During the years I was in the University of Vermont Choral Union I was exposed to music of the highest quality and the most masterful of construction. I do not really know how to thank this man for what he did for me and many others through our work with him in the Choral Union; his attention, his mentoring, the discussions about music and music education, and a multitude of other topics too numerous to mention here. The exposure to a wealth of a cappella choral literature has been invaluable to me, but the Choral Union, years ago, was not known for JUST the music of this genre. Mozart’s “Requiem,” Bach’s “Christmas Oratorio,” Mozart’s “Masses” and other extended works. The Bruckner “Motets,” the Durufle “Motets,” The Poulenc “Motets,” the Poulenc “Gloria'” the Bach “Motets,” Beethoven’s “9th Symphony,” the music of Palestrina, Dello Joio, Schumann, Ockeghem, Byrd, Gabrieli, Pinkham, Josquin, Morley and a multitude of single works by others! Without Jim attending to the matters of this community’s “taste” in choral music we might not have the kind of flourishing choral activity in this area that we have today. He was, indeed, a kind of pioneer in this respect. I remember, in particular, many inspiring performances of Randall Thompson’s “Peaceable Kingdom,” a work he seemed to love, stating that he thought it was one of the 20th centuries best a cappella compositions.
I also remember Jim as an organist, and in his best years he was quite extraordinary. I heard him play quite a bit in my early years in Burlington and found his playing informed and exciting. His involvement in the early years of the Mozart Festival were extremely important in the evolution of that Festival, and his nurturing of many of the solo voices that we recognize today and call on for our performances is well known. The Choral Union “dinners” during the Christmas season were extremely popular…what great fun those dinners were!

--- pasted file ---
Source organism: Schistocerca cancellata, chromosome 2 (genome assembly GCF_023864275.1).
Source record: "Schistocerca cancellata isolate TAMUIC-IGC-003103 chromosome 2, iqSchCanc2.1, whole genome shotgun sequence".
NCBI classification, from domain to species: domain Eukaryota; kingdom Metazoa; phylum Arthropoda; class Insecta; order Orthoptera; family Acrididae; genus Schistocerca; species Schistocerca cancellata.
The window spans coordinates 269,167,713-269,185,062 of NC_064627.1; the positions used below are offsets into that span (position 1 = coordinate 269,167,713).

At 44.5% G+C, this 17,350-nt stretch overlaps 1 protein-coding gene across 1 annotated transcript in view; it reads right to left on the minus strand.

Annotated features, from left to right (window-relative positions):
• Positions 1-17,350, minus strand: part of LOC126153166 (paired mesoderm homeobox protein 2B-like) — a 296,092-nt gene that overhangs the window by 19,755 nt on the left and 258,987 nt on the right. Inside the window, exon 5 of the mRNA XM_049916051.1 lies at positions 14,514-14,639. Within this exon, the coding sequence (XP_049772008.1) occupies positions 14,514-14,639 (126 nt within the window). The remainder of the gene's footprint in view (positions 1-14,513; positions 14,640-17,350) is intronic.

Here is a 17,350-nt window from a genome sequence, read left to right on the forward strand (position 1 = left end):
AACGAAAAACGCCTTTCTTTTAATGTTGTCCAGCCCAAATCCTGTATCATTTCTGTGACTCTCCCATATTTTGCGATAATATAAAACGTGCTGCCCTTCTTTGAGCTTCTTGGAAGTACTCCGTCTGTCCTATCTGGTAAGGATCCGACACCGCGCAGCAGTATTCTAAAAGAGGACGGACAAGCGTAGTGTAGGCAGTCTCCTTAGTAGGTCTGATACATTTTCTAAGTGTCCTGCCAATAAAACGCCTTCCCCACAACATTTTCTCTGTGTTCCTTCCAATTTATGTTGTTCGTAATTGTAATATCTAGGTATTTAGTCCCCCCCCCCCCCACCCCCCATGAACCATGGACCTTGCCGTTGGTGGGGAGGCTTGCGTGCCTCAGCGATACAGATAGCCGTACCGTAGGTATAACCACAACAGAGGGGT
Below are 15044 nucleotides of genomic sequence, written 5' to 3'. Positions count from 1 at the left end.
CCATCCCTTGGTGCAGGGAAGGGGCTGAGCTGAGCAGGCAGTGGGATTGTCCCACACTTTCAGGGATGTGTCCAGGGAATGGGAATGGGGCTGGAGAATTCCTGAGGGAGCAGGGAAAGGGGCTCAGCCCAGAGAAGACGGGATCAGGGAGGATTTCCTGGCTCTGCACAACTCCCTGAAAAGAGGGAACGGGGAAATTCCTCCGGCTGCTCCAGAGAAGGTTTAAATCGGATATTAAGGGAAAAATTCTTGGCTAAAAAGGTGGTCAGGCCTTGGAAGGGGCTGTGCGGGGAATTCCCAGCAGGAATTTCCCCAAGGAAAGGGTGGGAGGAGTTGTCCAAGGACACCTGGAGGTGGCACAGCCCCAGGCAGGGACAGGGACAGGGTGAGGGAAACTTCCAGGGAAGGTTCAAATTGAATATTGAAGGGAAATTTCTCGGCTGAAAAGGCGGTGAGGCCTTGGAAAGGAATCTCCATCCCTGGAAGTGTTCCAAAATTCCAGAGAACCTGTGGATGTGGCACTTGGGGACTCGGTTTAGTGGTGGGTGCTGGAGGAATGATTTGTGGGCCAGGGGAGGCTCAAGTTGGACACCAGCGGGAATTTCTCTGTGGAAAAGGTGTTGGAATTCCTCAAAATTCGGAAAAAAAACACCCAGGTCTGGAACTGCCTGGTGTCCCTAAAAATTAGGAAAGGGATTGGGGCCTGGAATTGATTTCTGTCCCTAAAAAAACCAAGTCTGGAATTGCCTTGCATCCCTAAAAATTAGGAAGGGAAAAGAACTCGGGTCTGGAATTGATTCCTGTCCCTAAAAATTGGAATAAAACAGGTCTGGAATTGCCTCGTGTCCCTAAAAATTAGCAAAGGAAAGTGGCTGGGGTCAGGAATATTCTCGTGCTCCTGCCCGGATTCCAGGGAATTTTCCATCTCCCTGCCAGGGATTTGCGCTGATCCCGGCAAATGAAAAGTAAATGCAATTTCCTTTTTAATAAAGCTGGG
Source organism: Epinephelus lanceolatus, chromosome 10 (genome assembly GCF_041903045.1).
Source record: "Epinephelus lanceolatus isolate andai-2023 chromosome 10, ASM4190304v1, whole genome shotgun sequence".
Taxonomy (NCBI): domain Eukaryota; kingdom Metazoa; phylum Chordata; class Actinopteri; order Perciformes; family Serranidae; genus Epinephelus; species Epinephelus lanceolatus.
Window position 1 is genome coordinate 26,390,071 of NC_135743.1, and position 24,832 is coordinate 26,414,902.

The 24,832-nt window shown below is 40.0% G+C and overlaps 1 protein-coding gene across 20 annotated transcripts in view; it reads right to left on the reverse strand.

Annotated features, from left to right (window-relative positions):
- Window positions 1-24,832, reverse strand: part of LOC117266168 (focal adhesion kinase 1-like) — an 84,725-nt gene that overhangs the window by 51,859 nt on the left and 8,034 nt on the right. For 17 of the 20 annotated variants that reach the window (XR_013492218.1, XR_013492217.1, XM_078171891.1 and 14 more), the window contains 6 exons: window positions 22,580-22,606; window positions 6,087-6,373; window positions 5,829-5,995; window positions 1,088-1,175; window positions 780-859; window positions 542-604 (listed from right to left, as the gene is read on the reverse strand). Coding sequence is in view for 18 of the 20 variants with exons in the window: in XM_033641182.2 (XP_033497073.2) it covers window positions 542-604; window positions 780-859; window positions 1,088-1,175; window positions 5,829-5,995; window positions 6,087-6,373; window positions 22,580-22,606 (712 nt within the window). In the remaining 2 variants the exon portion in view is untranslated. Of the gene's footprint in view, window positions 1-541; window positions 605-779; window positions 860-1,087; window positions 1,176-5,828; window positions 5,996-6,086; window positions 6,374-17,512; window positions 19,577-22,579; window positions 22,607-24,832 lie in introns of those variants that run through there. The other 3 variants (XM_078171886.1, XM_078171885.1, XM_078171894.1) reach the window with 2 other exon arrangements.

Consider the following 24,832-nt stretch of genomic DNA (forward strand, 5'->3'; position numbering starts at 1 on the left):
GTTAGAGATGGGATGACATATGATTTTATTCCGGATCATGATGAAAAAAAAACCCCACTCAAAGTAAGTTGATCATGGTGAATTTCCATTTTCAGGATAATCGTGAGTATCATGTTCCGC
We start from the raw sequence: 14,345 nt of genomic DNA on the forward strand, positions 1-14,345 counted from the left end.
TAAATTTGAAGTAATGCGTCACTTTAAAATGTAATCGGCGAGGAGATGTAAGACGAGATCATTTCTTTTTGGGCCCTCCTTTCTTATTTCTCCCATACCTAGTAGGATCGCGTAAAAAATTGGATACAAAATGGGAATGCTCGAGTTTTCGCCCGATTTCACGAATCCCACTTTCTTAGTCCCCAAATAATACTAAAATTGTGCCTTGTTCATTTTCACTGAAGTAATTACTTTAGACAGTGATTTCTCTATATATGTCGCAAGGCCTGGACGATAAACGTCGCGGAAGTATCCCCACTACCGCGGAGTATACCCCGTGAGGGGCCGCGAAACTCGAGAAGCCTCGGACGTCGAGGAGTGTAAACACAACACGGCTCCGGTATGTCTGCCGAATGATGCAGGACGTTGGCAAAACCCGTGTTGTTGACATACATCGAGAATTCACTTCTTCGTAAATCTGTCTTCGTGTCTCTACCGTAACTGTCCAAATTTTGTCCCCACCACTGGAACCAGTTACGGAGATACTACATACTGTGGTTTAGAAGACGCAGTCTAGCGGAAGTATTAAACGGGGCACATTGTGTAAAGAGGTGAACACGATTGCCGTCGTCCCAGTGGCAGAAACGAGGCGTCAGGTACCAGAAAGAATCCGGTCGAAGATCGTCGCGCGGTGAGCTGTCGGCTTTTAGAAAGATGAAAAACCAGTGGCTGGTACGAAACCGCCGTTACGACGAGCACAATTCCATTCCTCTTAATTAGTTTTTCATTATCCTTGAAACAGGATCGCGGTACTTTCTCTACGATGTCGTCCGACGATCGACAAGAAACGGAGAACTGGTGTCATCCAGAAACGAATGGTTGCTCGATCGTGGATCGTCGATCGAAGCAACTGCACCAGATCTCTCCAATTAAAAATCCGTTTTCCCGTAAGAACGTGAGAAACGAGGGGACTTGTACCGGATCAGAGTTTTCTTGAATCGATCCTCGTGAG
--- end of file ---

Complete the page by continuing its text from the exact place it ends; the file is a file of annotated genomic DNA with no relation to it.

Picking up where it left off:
No need to go on, as I am sure you see and maybe already know about this impressive man. But maybe a few personal notes to end this? I have some great memories of Jim….I remember him rehearsing the Choral Union at St. Paul’s where he simply could NOT get the choir to do what he heard in his head. He was frustrated and simply let go with a barrage, and than had us all take a break while he stepped outside and smoked a pack of cigarettes (an exaggeration of sorts)!!! We all reassembled, and with no explanation or apology we continued rehearsal, on the same piece! We KNEW he felt badly, but we also sensed his intense commitment to the music and to the ensemble. Nothing needed to be said….we just understood. I also remember being astounded at an after concert get together somewhere, when he did the polka like no one I have ever seen!! What a pleasure to see this man, who was passionate beyond belief about his classical music making, to get up and dance the polka with the same enthusiasm and commitment and energy! I cherish that moment very much! I remember a private conversation with him where he let down his guard a little and told me that “if one could just get the notes right, and follow this wishes of the composer as expressed in the written music, that the meaning of the music would virtually jump off the page!” I have always remembered that………
I remember a loving, kind, compassionate man, at times graceful and elegant, modest and supportive of others efforts. Jim Chapman was, in retrospect, a good man. What greater compliment could one pay another?
Please feel free to share your thoughts over the next few days on this forum; it would be a wonderful thing to hear others thoughts and a great testament to Jim.